In that light, I want to commend Kennedy for speaking out on the Darfur crisis in his keynote address at the American Society of International Law conference (H/T: Melissa Waters). He also apparently spoke on issues of social justice and the abandonment of civility in discourse.
In his keynote address to the ASIL Annual Meeting today, Justice Kennedy focused on the international crime of genocide, all but calling on the world community to do something to stop the ongoing atrocities in Darfur. It was a stunning -- and I thought compelling -- speech for a sitting justice.
As reported by the AP, Kennedy stated:
"It is the duty of the world to do more than watch," he said.
Kennedy said that after the genocide in Rwanda "the world wept but little, and then went on its way."
I was struck by the tone of Kennedy's remarks, which he delivered soberly and without reference to notes. They appeared to be from the heart -- the thoughts of a man genuinely troubled by the incivility of discourse in the world, with the persistence of extreme poverty, and with erosion in the rule of law. Kennedy demonstrated that he has been deeply affected by his experiences with judicial exchanges in Europe and in his more recent role on the UN special panel promoting access to justice for the poor.
Apparently, the trend for sitting Justices who attend the conference is to speak on the role of international law in judicial opinions. Kennedy is a particular lightening rod in this controversy, so I'm sure he could have said a lot (though that also may be the reason why he largely declined to speak). But while that debate is important, I think the themes Kennedy touch on transcend an ultimately minor point of jurisprudential wrangling.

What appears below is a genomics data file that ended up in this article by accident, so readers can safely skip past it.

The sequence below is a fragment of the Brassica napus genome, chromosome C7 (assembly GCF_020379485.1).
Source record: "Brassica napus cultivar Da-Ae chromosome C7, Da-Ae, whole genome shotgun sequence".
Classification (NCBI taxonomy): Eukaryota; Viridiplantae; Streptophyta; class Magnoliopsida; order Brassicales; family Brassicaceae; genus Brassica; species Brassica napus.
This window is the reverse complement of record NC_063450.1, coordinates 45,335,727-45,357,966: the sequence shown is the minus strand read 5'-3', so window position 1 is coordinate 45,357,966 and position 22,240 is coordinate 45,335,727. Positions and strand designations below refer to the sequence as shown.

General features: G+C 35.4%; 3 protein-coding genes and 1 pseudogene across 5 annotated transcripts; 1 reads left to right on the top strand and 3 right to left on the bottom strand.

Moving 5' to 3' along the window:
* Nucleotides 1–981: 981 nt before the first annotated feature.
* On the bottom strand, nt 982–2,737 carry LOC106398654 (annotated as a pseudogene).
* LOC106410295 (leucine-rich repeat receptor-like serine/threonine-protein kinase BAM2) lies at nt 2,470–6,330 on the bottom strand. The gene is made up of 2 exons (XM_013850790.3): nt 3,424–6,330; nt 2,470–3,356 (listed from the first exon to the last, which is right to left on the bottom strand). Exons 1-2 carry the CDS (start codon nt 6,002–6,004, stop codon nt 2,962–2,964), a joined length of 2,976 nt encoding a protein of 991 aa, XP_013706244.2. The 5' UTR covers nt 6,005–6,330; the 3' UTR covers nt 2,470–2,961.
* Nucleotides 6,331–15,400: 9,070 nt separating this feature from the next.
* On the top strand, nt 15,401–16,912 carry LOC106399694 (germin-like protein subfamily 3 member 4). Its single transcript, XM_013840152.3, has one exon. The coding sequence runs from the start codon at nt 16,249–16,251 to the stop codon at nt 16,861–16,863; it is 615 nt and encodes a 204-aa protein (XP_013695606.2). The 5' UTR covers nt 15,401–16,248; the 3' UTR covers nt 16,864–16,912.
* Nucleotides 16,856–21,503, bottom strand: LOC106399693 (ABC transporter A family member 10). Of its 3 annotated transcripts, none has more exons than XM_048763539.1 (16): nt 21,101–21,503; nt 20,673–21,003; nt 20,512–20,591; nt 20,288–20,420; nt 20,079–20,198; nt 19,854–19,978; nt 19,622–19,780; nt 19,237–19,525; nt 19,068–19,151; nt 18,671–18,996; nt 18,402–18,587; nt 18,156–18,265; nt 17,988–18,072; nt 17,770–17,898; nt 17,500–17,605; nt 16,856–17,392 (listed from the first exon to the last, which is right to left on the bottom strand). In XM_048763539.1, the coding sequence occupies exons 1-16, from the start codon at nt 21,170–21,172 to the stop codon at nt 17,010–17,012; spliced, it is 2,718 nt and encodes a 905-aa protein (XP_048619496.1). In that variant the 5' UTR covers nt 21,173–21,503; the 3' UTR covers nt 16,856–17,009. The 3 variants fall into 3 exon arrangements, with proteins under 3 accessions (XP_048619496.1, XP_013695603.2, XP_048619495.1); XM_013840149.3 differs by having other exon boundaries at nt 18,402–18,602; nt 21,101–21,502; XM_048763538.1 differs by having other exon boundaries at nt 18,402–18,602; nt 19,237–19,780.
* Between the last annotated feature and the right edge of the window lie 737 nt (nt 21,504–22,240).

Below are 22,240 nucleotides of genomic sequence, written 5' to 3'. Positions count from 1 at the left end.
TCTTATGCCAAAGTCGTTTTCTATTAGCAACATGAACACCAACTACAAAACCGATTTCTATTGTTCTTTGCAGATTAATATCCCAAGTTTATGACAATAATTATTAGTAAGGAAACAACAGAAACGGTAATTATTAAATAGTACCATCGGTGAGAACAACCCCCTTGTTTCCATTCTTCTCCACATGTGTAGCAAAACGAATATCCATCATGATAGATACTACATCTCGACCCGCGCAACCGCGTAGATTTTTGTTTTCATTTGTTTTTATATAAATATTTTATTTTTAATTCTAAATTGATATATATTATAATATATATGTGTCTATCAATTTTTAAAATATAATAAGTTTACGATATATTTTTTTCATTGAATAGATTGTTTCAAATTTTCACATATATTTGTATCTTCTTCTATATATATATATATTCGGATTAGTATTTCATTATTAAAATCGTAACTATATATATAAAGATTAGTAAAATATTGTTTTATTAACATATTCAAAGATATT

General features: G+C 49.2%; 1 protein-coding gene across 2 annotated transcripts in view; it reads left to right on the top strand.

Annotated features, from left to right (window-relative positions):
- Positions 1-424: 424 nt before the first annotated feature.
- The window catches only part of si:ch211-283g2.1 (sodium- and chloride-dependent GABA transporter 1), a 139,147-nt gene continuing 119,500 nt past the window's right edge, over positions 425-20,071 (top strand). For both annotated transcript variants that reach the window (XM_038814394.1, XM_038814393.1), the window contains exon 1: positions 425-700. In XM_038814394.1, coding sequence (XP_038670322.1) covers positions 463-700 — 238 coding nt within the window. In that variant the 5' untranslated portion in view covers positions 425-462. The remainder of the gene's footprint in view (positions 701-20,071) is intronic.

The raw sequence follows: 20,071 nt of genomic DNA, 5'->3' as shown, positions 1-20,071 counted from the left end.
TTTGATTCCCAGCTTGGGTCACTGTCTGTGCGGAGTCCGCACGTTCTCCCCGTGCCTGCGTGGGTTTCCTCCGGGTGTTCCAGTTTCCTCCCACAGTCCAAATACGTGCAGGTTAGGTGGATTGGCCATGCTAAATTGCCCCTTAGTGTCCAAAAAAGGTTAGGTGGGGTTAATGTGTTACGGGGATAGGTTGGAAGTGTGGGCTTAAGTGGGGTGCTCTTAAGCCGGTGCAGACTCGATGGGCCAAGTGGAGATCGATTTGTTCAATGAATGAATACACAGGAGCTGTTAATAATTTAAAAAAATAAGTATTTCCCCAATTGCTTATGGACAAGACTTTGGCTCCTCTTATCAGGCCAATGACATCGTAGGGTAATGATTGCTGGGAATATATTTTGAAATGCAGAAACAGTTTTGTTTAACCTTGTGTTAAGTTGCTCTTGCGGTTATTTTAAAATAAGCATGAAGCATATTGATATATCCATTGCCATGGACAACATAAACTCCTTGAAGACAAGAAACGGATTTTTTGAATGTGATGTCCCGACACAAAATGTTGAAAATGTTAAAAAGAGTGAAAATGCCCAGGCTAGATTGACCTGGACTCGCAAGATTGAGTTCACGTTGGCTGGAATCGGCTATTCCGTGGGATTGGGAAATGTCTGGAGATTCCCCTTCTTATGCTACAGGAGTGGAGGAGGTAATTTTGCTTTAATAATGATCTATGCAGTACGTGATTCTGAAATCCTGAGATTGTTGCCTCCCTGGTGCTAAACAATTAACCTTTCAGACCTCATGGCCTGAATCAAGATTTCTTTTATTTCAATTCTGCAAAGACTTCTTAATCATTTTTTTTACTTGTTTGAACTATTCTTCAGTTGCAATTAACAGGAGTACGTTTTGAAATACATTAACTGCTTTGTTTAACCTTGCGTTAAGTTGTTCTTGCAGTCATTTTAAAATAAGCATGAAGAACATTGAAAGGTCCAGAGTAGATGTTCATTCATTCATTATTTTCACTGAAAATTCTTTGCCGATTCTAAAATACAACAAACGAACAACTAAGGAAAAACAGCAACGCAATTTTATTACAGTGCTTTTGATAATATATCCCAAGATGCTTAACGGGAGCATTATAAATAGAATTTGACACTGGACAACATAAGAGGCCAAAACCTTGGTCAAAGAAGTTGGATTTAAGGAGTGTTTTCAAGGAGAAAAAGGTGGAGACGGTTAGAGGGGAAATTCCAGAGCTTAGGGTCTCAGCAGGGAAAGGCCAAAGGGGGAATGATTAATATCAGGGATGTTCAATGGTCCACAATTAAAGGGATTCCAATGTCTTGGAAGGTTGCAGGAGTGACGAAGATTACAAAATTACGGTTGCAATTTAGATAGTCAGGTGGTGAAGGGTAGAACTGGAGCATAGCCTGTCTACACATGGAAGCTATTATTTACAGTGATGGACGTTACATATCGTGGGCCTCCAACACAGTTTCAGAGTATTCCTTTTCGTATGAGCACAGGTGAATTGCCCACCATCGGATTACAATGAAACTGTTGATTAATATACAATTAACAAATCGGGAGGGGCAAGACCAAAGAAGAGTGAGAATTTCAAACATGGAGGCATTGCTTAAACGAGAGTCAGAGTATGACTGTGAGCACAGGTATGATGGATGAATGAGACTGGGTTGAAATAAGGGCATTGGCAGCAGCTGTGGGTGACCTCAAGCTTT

I'm rather late to the party here, because this news broke on March 31st. But reading about this makes me even more proud to call myself a Kennedy supporter. We just seem to share the same values. Even though he's far more conservative than I am, I feel confident that Justice Kennedy does not let his political ideology or personal dispositions infect his sense of what is right. That's really important to me.
A lot of my liberal friends, even when they acknowledge the good Kennedy has done in Church/State and gay rights cases, say they can't forgive him for Bush v. Gore. I'm sorry, but while I too think that case was a travesty, it's time to get over it. Kennedy is a stellar Justice and a fine citizen. He deserves our support.